Agnes Wickfield is David’s true love, and his second wife. She and David meet for the first time as young children after Betsey Trotwood arranges for David to live with the Wickfields while he is at school. David and Agnes grow up together and become quite close in the process. Agnes falls in love with David almost instantly. In fact, at the end of the novel she admits to having loved David “all [her] life.” David, however, does not realize his true feelings for her until they are adults.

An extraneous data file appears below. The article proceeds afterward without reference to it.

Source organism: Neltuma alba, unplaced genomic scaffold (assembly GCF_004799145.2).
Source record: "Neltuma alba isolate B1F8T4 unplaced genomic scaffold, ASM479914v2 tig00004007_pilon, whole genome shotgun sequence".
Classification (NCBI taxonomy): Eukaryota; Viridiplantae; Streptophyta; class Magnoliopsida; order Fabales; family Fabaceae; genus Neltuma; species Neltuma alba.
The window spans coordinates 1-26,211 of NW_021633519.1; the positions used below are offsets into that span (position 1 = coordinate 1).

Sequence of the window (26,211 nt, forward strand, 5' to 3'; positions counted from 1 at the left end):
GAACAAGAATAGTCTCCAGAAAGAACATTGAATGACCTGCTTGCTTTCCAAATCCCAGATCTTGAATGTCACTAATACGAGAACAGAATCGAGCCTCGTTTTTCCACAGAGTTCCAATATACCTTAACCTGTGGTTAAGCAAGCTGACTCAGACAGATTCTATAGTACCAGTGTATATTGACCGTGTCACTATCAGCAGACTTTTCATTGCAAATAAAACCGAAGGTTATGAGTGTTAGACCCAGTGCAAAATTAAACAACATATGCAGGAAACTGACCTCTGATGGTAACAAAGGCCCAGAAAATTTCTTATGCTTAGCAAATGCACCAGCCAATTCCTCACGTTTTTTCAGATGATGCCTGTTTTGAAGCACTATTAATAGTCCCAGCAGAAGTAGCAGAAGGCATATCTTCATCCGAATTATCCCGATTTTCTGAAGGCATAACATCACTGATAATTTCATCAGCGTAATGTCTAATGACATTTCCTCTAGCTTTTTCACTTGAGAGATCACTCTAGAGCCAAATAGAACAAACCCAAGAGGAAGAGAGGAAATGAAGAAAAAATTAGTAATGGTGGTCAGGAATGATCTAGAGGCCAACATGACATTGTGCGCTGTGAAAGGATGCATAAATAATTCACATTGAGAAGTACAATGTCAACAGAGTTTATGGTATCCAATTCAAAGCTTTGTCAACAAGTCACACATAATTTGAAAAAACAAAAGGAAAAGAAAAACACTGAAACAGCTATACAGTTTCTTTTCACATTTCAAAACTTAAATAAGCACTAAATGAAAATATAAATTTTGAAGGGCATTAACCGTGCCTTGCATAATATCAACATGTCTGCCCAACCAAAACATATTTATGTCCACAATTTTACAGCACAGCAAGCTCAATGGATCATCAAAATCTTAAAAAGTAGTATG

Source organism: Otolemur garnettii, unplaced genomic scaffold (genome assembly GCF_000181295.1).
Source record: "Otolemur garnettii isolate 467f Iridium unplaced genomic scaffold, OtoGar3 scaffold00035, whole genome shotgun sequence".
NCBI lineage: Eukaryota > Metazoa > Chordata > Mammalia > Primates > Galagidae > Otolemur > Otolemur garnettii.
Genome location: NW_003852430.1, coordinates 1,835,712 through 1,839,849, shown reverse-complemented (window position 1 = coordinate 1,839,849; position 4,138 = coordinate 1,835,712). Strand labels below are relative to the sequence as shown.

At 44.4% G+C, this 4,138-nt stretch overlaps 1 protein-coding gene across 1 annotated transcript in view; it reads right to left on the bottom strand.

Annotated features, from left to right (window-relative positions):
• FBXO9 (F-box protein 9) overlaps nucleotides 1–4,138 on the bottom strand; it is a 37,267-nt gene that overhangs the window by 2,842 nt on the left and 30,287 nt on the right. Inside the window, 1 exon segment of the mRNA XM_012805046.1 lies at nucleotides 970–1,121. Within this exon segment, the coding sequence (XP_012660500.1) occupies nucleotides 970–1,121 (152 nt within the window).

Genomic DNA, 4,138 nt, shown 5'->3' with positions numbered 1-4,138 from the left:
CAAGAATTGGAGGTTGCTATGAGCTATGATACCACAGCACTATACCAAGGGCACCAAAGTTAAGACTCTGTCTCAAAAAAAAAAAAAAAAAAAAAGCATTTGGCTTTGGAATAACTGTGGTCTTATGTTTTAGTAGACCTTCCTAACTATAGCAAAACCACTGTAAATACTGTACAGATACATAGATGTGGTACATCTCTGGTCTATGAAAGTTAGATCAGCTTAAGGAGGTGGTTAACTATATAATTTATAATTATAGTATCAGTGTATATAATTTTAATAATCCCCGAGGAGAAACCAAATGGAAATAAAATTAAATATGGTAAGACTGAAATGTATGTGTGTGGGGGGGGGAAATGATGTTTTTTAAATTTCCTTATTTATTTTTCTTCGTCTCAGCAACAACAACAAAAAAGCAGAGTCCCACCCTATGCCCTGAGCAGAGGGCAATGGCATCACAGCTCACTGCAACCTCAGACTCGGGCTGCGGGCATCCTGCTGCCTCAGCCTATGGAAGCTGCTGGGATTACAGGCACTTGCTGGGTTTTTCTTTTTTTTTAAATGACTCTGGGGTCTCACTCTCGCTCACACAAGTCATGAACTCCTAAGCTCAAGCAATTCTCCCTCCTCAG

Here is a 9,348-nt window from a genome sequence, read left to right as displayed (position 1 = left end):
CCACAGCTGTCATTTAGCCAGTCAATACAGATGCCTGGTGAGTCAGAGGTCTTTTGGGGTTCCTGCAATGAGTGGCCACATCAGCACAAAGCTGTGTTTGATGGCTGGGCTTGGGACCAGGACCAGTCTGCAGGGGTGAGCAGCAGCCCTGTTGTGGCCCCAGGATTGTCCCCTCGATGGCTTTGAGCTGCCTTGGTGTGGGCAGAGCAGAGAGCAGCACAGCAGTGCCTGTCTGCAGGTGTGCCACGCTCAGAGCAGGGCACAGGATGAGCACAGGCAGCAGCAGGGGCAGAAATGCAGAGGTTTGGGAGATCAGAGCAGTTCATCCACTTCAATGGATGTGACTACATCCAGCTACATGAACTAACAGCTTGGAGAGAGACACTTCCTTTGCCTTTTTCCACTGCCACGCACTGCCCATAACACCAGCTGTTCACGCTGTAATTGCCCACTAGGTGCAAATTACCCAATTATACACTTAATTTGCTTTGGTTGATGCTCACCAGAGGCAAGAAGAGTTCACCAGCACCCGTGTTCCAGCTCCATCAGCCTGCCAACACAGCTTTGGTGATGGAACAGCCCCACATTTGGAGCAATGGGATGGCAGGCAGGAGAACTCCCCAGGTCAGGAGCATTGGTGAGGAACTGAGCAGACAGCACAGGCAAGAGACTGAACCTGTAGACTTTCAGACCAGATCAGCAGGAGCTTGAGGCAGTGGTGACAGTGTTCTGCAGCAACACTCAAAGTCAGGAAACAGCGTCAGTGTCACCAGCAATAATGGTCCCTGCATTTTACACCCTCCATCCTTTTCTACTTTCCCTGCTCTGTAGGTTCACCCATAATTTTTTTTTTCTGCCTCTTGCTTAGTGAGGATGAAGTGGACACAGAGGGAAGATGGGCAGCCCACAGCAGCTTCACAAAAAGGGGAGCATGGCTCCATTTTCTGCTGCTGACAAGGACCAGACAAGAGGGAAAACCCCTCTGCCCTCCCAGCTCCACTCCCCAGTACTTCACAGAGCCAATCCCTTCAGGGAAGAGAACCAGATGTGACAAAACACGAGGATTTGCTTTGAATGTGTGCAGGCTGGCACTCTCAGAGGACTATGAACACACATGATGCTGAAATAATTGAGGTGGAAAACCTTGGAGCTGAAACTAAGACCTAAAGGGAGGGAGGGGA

Dickens characterizes Agnes as the ideal Victorian heroine and woman in general. She is the paragon of respectable femininity: virtuous, warm, and self-sacrificing, she uses her strong moral compass to care for and guide the men in her life, namely her father and David. For example, Mr. Wickfield introduces his daughter to David (and subsequently the reader) as his “little housekeeper” and explains that she has been taking care of him and his home ever since she was a young girl because her mother died when she was only two weeks old. This textual introduction is a crucial component of Agnes’ characterization; it classifies her as an Angel of the Home. “The Angel of the Home” is a term for the idealized Victorian woman, popularized by literature and advice manuals in the nineteenth century, who was meant to deny her own wishes so that her family members could feel fulfilled. Dickens solidifies Agnes’s status as the Angel of the Home several times throughout the novel. David first refers to Agnes as an “ angel” during their adolescence, when he calls Agnes his “counsellor and friend, the better angel of the lives of all who come within her calm, good, self-denying influence.” David will continue to call Agnes his “Angel” or his “good Angel” another twelve times throughout the novel. Agnes faces many challenges over the course of the text: caring for her alcoholic father, dodging Uriah Heep’s advances, watching Uriah assume control of her father’s legal practice, enduring David’s various preoccupations with other women, and ultimately watching him marry someone else, to name a few. However, she remains steadfast in her righteous dedication to helping others. Dickens ultimately rewards Agnes for her selflessness and her adherence to Victorian gender roles by the end of the text when David realizes that he is in love with her.